Settling down to watch my evening’s performance of ‘An Inspector Calls’ I am not embarrassed to admit I was initially unsure whether a mid-20th century classic detective drama would keep me engaged during its one hour and 45-minute single act performance. However, it soon became clear that the seemingly traditional detective story was a subtle cover for quite a controversial and still current social message from J.B. Priestley. The entire play takes place during an extravagant engagement party within the home of the upper-middle class Birling family, until a suspicious Inspector Goole arrives to try and unravel the mystery around the death of a young girl that very same day.
The play was originally performed in 1945 with a clear social agenda, but it is Stephen Daldry’s 1992 revival of the classic which has seen the real success of this political piece. The moment the curtains opened and the dreary, pre-first world war set was revealed the audience was immediately transported to the bleak streets that surrounded the lavish Birling Family home. I feel the designer (Ian MacNeil) and his technical team deserve the initial praise as they succeeded in communicating the feeling of despair and resentment of the lower classes with the dull, grey backdrop and use of rain bars during the opening sequence. The symbolism and subtleties of the set continued throughout the performance with occasional overly dramatic elements (such as falling houses) designed to leave an impact on the audience, of which it did.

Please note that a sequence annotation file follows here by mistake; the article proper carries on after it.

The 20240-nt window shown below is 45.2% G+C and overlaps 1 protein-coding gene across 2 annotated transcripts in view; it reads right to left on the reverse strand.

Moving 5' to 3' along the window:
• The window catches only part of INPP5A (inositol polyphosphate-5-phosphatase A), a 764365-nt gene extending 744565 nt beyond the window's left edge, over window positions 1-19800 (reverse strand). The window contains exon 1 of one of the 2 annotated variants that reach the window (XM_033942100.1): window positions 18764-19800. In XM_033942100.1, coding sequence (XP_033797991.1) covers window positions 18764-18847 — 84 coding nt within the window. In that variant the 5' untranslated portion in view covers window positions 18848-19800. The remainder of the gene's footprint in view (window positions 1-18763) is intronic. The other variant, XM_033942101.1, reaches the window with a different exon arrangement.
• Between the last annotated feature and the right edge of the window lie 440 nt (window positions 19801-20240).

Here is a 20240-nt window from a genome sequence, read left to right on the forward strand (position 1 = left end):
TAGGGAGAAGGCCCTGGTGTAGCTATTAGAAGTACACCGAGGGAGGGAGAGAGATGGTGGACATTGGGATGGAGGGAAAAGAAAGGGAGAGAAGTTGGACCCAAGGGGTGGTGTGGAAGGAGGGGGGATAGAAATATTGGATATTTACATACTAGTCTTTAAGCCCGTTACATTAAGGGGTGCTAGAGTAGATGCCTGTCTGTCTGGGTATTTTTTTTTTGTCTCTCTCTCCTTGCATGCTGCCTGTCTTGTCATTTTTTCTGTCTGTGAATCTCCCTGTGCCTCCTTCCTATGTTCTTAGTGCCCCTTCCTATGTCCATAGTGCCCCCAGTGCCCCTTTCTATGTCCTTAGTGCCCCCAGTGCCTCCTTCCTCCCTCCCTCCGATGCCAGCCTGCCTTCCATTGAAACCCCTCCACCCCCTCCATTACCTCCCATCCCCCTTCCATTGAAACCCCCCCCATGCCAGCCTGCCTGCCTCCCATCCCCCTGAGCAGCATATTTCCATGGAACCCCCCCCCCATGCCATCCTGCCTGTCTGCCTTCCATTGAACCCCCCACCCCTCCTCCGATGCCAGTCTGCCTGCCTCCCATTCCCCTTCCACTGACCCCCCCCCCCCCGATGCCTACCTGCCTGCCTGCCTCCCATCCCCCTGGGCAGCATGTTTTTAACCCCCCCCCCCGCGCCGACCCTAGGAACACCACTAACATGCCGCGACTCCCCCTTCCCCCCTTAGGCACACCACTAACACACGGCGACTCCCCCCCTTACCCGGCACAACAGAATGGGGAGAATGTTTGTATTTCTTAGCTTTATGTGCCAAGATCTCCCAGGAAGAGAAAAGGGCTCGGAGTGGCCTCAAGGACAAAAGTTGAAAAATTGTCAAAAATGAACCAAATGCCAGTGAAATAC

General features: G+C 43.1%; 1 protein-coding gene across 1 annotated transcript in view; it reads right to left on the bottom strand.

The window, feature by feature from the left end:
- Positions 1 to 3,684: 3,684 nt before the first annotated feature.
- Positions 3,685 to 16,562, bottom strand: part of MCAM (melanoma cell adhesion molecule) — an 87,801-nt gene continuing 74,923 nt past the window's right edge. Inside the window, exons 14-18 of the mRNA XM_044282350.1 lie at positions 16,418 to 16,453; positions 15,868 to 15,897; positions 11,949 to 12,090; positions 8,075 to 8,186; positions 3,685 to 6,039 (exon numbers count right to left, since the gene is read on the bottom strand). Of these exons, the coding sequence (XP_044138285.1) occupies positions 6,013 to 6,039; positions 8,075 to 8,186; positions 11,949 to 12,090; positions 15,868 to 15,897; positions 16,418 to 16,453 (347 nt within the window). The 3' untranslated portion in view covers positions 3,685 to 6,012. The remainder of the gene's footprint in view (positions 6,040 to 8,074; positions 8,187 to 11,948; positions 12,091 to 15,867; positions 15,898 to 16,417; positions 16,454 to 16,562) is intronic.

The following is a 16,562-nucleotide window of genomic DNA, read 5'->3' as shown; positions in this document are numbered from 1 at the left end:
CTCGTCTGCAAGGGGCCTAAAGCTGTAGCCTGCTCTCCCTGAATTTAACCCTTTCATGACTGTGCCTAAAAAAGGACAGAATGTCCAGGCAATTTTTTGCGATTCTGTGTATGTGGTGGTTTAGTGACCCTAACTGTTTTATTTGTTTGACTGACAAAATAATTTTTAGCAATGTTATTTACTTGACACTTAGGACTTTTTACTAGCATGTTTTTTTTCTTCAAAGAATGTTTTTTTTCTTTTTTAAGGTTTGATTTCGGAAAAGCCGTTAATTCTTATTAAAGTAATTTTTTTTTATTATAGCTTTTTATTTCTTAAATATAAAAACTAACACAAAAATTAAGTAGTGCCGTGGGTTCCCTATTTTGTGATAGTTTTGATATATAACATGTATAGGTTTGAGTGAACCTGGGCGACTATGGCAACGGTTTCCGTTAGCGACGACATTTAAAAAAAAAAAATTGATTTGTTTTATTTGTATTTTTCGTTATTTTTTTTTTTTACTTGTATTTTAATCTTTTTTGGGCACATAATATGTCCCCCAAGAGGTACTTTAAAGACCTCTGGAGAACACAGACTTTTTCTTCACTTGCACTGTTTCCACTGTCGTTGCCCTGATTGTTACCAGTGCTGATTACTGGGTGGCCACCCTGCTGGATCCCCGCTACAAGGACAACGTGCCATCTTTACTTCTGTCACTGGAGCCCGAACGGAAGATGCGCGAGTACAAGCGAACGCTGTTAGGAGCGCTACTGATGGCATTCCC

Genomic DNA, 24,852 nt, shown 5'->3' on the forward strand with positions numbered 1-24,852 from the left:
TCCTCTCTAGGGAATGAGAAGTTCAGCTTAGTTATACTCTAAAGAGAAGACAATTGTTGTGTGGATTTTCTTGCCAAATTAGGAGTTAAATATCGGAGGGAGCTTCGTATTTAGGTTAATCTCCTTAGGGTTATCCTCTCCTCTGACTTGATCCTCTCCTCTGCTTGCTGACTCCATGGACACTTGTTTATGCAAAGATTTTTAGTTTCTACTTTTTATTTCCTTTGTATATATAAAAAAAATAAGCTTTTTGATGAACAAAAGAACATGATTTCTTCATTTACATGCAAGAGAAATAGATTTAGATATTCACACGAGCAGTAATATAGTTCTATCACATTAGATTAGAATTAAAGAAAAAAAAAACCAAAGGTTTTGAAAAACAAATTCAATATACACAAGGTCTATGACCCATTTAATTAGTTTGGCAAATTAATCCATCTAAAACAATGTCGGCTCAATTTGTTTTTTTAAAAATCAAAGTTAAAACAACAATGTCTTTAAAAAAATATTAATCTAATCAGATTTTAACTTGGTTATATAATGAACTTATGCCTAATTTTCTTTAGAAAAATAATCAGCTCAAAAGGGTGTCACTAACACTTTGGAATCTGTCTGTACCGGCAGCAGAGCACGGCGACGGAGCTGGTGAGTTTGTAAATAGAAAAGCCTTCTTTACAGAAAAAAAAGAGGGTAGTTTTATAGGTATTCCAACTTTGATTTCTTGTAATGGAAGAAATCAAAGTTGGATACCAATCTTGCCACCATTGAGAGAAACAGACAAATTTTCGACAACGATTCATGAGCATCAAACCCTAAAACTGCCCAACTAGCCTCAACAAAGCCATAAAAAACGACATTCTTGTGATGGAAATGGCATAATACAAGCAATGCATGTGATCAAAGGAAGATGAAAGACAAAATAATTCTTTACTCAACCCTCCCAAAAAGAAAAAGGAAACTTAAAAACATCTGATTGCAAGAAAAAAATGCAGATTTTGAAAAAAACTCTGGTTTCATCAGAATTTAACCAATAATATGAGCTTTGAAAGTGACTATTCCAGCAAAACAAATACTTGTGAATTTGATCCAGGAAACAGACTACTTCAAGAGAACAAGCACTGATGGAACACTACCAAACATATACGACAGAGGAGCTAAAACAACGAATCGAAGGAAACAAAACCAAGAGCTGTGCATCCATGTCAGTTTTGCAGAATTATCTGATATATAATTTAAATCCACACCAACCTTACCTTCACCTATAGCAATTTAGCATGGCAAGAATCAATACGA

Inspector Goole played by Liam Brennan appeared to be very intense and melodramatic in his investigations which initially distanced me as an audience member from him. However, as the plot developed and the social agenda became clear, Brennan’s sharp and witty portrayal of the role with perfectly timed pauses and exasperation helped communicate the frequent arrogance and denial of consequences from the upper class. Eric Birling played by Hamish Riddle was for me, the most intriguing and more relatable character on stage. From his scattered gestures, and desperate tone in the initial scene you could feel his longing to be accepted by his father and the hopeless element of his character hooked the audience straight away. It was in fact the contrasting side of the character shown in the final scenes that really highlighted Riddle’s ability as an actor. This was of course benefitted by his fantastic comedy writing but Riddle managed to grasp the ‘lost’ emotion of the role perfectly during the breakdown of his family relationships.
Stephen Daldry’s direction managed involve the audience in this investigation, inviting them to make their own judgements on this broken family. From Katherine Jack’s portrayal of the ‘bolshie’ transformation for Sheila to Geoff Leesley’s display of loss of pride within Arthur, each actor managed to change all initial expectations of these roles. I know my initial expectations of the play were completely altered; the slightly intense melodramatic moments were complimented perfectly in harmony by the subtler, thought provoking social themes unravelled on stage.
Reviewed: 12th January 2016
Reviewer: Christine-Jane Parkes